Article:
case_macro08_ssg_06 - 6 [19] Measuring National Output and...

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135 6 [19] Measuring National Output and National Income C hapter objectives : 1. Define gross domestic product (GDP) and its components. Detail those transactions that are excluded from GDP calculations. Distinguish between GDP and GNP. 2. Use the expenditure approach to calculate GDP. Distinguish between gross investment and net investment. Discuss the meaning of depreciation and the problems of measuring it. Define the three categories of personal consumption expenditures. 3. Outline the procedure and rationale for determining GDP through the income approach. Distinguish the various national income accounts. 4. Distinguish between real GDP and nominal GDP and explain why real GDP is the preferred measure of production. Discuss the weaknesses of a fixed-weight index to measure real GDP. Discuss how the GDP deflator is constructed. 5. Outline the shortcomings of GDP and per capita GDP as a measure of social well-being. Most students find this chapter a bit of a chore. Memorize the important definitions: GDP, the components of the expenditure approach, depreciation, saving (nonconsumption), and disposable personal income. BRAIN TEASER: This chapter explores how economists measure an economy’s production, using gross domestic product (GDP), gross national product (GNP), and other aggregates. Usually, the difference between GDP and GNP (net factor payments to the rest of the world) are minimal—for the United States, about one-fifth of 1% of GDP. Consider though, Lesotho, a tiny nation with a poor domestic economy, which is entirely surrounded by wealthy South Africa. Most Lesothans work in South Africa’s mines and industries. Which is larger, Lesotho’s GDP or its GNP?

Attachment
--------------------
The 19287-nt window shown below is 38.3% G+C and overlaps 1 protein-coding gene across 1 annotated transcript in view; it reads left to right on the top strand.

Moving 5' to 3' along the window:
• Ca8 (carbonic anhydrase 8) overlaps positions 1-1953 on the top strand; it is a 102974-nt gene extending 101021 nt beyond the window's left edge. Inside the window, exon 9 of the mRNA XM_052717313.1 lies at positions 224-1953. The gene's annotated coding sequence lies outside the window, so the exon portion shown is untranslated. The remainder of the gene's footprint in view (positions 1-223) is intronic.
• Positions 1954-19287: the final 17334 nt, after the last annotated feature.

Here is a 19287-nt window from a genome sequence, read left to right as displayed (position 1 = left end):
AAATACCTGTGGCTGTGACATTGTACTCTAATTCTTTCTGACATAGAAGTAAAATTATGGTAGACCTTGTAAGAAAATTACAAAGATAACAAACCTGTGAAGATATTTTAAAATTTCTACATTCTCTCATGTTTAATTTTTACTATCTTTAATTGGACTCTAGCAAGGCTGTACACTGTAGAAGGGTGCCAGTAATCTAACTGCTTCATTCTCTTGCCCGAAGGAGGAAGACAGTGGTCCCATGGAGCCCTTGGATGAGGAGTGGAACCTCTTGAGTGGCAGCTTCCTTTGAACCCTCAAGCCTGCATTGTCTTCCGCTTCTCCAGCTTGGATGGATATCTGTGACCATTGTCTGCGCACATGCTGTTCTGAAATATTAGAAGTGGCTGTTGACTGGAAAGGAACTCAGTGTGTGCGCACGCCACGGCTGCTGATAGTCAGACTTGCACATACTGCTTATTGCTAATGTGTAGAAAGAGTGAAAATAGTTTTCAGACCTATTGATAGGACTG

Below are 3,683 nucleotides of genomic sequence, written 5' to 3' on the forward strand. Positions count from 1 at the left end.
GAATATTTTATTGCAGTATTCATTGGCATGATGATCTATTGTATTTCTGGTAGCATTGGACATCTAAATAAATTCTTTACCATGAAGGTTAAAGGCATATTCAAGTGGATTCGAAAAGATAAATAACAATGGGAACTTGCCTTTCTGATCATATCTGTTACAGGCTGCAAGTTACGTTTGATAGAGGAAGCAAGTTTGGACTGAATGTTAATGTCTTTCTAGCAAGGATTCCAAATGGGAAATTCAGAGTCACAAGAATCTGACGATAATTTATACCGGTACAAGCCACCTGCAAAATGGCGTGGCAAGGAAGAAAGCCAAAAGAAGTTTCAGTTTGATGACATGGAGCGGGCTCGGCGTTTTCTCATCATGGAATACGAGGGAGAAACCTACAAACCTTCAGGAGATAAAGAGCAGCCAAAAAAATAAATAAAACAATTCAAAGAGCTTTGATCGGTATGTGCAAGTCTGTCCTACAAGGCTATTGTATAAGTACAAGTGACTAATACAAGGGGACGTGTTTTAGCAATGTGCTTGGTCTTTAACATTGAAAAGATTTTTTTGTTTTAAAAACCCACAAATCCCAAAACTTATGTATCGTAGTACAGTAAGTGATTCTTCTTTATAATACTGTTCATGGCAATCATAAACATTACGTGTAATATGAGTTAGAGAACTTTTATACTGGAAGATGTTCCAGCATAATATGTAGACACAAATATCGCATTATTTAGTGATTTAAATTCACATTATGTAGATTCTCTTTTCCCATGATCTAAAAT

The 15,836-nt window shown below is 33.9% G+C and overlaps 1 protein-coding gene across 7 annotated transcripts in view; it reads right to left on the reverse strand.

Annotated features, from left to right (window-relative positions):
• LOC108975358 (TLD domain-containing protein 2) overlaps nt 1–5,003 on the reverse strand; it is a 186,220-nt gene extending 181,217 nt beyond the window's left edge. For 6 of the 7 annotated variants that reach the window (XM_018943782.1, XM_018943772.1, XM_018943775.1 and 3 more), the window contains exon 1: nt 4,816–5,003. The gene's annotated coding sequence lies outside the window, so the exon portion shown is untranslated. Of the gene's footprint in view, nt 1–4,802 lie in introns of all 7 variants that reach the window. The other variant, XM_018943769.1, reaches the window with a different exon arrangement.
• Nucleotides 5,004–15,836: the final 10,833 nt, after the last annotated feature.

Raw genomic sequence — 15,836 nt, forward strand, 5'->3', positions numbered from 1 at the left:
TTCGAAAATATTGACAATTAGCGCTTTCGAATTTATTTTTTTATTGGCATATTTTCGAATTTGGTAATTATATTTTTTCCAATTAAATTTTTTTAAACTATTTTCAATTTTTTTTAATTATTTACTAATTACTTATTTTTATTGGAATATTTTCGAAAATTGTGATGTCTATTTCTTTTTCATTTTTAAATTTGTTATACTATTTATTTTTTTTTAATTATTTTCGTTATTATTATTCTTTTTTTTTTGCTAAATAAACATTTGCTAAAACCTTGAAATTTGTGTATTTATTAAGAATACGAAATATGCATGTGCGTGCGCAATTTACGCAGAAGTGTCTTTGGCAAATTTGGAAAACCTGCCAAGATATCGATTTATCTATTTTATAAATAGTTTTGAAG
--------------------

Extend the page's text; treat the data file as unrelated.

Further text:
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136 Study Guide to Principles of Macroeconomics OBJECTIVE 1: Define gross domestic product (GDP) and its components. Detail those transactions that are excluded from GDP calculations. Distinguish between GDP and GNP. There is a family of national income accounts, but the key measure of current domestic economic activity is gross domestic product . GDP is the market value of all final goods and services produced within the economy. Second-hand sales, sales of intermediate goods, public and private transfers payments, and the value of financial transactions are all excluded. (page 113 [417]) ±±± LEARNING TIP: There’s no substitute for learning the rationale behind the concept of GDP. Productive economic activity within the economy results in new final goods and services. Sales of final goods plus (or minus) change in inventories will capture this. Compare this idea of new productive activity with the items that are excluded from GDP. Consider the logic behind the exclusion of some items from GDP calculations, such as transfer payments (public and private), intermediate goods, second-hand sales, and financial transactions. We’re measuring current production of goods and services. Why are these categories excluded? Moonlighting, “do it yourself” activities, barter, and illegal activities don’t show up
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This note was uploaded on 03/18/2008 for the course ECON 331 taught by Professor Q during the Spring '08 term at University of Texas at Austin.

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case_macro08_ssg_06 - 6 [19] Measuring National Output and...

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